How and why has the reputation of Ibn Sina’s Canon changed over time?
In this essay we will explore how and why the reputation of Ibn Sina’s Canon changed over time. To do this we will look to how the Islamic world developed its medical theory from earlier Greek works and used contemporary information to build on this. We will explore how the reputation of the Canon became widespread throughout the Islamic world and how it came to be the foremost medical text of its time, despite an array of other medical texts also prevalent. We will then move on to discuss how the reputation of the Canon spread to the western world as Islamic medical works were translated in Europe. Finally we look ...view middle of the document...
Ali ibn Sina’s Al Qanan fil al-tibb (Canon of Medicine), referred to as the Canon, was highly regarded in the Islamic world. Ibn Sina held “considerable influence in the medical world” (Saffari M, Pakpour AH, Avicenna's Canon of Medicine, 2012, p. 785). Whereas many previous Islamic medical texts were simply translations of individual Greek works, the Canon was a compilation of several. Ibn Sina did not merely translate these works, but collated and interpreted a huge selection of them. What was presented was then a highly organised and comprehensive account of Greek medicine.
The Greek humoural theory explained body function in such a systematic way that no attempt was made to fundamentally revise it. “Galen’s positive ideas about anatomy, physiology, disease, and treatment of disease have the pride of place in the Canon, as they do in all of Islamic medicine.” (Musallam, 2011). However one area in which Ibn Sina (along with other Islamic practitioners) differed from the Greeks was the extensive use of drugs. Whereas the Greeks focussed on the role of diet, lifestyle and the environment, the Canon listed over 800 individual drugs and 650 compound prescriptions which could be used to treat conditions. New drugs were then categorised and fitted into the humoural system.
The Canon was not the first authoritative exposition of Galenic medicine. Authors such as Mohammad b. Zakariya Razi, and Ali b. Abbas Majusi had published sophisticated medical works. Despite this the Canon has been described as a “monumental unity” and “the clear and ordered ’summa’ of all the medical knowledge of Ibn Sīnā’s time” (A.-M. Goichon, Ibn Sina EI2 III, p. 942, in Musallam, 2011). Such was the influence of the Canon that it was “considered a medical masterpiece” and “during his time, he (Ibn Sina) was regarded as a prominent physician and philosopher who influenced the world through his valuable works” (Saffari M, Pakpour AH, Avicenna's Canon of Medicine, 2012, p. 785).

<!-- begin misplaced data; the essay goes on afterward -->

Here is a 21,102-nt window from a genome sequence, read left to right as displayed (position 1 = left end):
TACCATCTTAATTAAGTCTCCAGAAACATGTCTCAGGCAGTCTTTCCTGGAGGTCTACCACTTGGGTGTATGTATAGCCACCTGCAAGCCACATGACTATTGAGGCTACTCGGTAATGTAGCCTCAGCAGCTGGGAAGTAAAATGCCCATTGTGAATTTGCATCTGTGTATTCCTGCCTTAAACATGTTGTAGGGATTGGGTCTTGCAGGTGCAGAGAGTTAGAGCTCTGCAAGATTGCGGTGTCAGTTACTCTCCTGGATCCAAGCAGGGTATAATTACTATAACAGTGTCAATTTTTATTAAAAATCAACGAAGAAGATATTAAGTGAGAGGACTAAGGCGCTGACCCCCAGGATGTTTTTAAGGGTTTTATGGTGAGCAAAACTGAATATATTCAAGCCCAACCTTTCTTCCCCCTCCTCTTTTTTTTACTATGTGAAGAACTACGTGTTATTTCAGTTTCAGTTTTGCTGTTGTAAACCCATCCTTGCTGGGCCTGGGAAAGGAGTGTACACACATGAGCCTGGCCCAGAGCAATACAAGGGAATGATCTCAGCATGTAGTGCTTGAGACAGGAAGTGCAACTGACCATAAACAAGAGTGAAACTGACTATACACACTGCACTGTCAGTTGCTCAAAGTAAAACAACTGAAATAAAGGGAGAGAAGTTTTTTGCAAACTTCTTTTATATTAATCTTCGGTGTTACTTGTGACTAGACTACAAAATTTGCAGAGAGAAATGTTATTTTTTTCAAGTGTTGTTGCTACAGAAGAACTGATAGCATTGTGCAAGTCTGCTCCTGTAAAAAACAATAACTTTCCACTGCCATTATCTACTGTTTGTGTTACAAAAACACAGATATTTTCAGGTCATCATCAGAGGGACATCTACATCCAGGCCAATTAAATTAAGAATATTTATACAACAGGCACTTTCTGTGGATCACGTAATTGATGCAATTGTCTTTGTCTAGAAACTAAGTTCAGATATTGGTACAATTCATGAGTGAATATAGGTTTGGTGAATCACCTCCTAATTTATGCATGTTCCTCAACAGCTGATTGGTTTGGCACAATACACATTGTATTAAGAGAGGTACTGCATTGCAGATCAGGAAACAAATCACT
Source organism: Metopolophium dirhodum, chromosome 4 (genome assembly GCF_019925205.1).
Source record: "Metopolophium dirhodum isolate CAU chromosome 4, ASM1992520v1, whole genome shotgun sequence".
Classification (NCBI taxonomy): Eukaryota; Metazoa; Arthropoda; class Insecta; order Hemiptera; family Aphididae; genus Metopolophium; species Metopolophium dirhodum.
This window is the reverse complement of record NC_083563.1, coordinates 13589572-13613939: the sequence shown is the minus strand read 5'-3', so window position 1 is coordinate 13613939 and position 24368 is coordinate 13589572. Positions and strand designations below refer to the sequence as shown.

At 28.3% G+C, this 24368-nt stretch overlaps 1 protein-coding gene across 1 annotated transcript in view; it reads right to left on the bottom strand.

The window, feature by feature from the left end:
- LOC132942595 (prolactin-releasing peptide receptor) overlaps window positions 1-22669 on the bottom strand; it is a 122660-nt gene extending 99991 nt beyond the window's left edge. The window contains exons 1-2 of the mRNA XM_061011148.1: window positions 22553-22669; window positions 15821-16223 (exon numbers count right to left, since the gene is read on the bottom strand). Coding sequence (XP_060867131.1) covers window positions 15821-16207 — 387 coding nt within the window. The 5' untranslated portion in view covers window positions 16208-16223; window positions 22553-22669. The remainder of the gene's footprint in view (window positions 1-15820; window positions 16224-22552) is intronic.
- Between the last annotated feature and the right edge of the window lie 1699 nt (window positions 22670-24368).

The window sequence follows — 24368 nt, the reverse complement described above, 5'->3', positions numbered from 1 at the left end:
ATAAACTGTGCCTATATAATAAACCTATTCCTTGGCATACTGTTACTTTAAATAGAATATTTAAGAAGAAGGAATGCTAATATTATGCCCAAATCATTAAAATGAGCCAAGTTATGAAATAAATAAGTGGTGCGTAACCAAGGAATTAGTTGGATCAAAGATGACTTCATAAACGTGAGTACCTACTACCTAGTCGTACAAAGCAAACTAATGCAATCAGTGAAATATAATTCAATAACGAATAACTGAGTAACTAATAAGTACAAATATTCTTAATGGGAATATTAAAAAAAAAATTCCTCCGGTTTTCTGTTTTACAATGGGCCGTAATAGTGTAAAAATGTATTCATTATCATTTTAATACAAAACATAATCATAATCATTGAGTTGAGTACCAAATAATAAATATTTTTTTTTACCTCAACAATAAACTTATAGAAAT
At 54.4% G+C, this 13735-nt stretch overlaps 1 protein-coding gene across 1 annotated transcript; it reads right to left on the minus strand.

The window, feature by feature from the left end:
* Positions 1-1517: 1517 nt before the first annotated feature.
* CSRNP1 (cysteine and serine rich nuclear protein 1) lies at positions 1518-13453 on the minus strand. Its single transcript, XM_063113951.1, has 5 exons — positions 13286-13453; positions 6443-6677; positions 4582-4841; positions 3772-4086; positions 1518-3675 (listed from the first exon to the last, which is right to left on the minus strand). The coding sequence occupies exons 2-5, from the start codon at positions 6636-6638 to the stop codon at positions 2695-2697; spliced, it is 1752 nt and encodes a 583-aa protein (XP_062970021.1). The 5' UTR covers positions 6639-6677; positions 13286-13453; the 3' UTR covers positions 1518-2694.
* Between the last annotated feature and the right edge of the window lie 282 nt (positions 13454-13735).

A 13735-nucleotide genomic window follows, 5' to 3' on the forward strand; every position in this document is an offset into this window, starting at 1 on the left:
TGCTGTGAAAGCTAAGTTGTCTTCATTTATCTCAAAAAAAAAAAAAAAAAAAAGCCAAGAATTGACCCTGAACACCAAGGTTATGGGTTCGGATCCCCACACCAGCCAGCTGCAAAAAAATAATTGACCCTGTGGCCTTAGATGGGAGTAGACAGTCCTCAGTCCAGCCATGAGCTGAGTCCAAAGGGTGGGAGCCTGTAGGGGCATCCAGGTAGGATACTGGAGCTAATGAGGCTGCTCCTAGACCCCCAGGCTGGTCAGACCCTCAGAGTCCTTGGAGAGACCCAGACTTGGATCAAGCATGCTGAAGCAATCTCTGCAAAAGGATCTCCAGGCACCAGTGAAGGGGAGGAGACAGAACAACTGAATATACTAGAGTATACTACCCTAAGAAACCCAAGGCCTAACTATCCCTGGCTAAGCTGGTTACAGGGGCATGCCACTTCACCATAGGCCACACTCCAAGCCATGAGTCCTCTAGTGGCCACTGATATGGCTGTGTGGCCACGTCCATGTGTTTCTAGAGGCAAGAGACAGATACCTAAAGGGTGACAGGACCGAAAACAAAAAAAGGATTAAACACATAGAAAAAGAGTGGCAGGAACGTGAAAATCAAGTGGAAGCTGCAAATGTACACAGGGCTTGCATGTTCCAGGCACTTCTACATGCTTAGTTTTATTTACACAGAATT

Not only was the Canon held in high regard in Iran, but its influence spread throughout the Islamic world at the time. Although there were many books based on individual Greek works and also compilations, the Canon’s reach was widespread. It became the main medical text in the Indian sub-continent, with summaries from regional authors also prevalent; it was also held in high regard in Egypt and Sham (now Syria). At that time it became “the most prevailing text book in the Islamic World” (Moosavi, Avicenna Journal of Medical Biotechnology, 2009, p. 5).
Although the Canon was not the only compilation of medical works, what set it apart from the rest was its “organisation and clarity” (Britannica Academic Edition, 2013). Other works, such as The Mansurian Book of Medicine by al-Razi were also divided into categories and books; however the way in which the Canon was organised made it easy for practitioners to find help in diagnosing an ailment, finding what drugs...